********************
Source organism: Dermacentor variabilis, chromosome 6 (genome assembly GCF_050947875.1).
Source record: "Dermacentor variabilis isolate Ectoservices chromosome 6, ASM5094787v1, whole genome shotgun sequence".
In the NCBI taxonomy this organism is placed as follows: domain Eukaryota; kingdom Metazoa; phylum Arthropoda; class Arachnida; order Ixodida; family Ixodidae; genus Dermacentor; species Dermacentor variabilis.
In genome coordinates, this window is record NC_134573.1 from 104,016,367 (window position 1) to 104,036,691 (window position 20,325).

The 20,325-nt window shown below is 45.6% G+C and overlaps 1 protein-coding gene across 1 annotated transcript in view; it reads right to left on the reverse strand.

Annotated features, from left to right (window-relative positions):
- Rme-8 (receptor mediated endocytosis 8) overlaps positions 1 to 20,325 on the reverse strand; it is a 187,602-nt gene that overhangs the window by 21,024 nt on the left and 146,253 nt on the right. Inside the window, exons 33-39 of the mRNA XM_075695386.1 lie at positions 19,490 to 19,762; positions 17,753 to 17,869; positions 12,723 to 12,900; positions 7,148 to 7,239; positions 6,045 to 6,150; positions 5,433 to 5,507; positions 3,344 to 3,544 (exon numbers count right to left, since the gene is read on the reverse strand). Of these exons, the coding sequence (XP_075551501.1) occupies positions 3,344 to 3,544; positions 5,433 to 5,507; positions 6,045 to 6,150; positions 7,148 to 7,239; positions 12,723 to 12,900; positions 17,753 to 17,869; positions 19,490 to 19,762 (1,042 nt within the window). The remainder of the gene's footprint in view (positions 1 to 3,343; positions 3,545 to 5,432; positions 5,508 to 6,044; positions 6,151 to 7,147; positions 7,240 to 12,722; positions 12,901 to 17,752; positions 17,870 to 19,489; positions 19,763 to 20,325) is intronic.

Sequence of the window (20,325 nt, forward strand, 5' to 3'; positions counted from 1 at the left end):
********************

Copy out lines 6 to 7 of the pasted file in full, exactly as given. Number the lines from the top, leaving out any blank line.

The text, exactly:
Annotated features, from left to right (window-relative positions):
- Rme-8 (receptor mediated endocytosis 8) overlaps positions 1 to 20,325 on the reverse strand; it is a 187,602-nt gene that overhangs the window by 21,024 nt on the left and 146,253 nt on the right. Inside the window, exons 33-39 of the mRNA XM_075695386.1 lie at positions 19,490 to 19,762; positions 17,753 to 17,869; positions 12,723 to 12,900; positions 7,148 to 7,239; positions 6,045 to 6,150; positions 5,433 to 5,507; positions 3,344 to 3,544 (exon numbers count right to left, since the gene is read on the reverse strand). Of these exons, the coding sequence (XP_075551501.1) occupies positions 3,344 to 3,544; positions 5,433 to 5,507; positions 6,045 to 6,150; positions 7,148 to 7,239; positions 12,723 to 12,900; positions 17,753 to 17,869; positions 19,490 to 19,762 (1,042 nt within the window). The remainder of the gene's footprint in view (positions 1 to 3,343; positions 3,545 to 5,432; positions 5,508 to 6,044; positions 6,151 to 7,147; positions 7,240 to 12,722; positions 12,901 to 17,752; positions 17,870 to 19,489; positions 19,763 to 20,325) is intronic.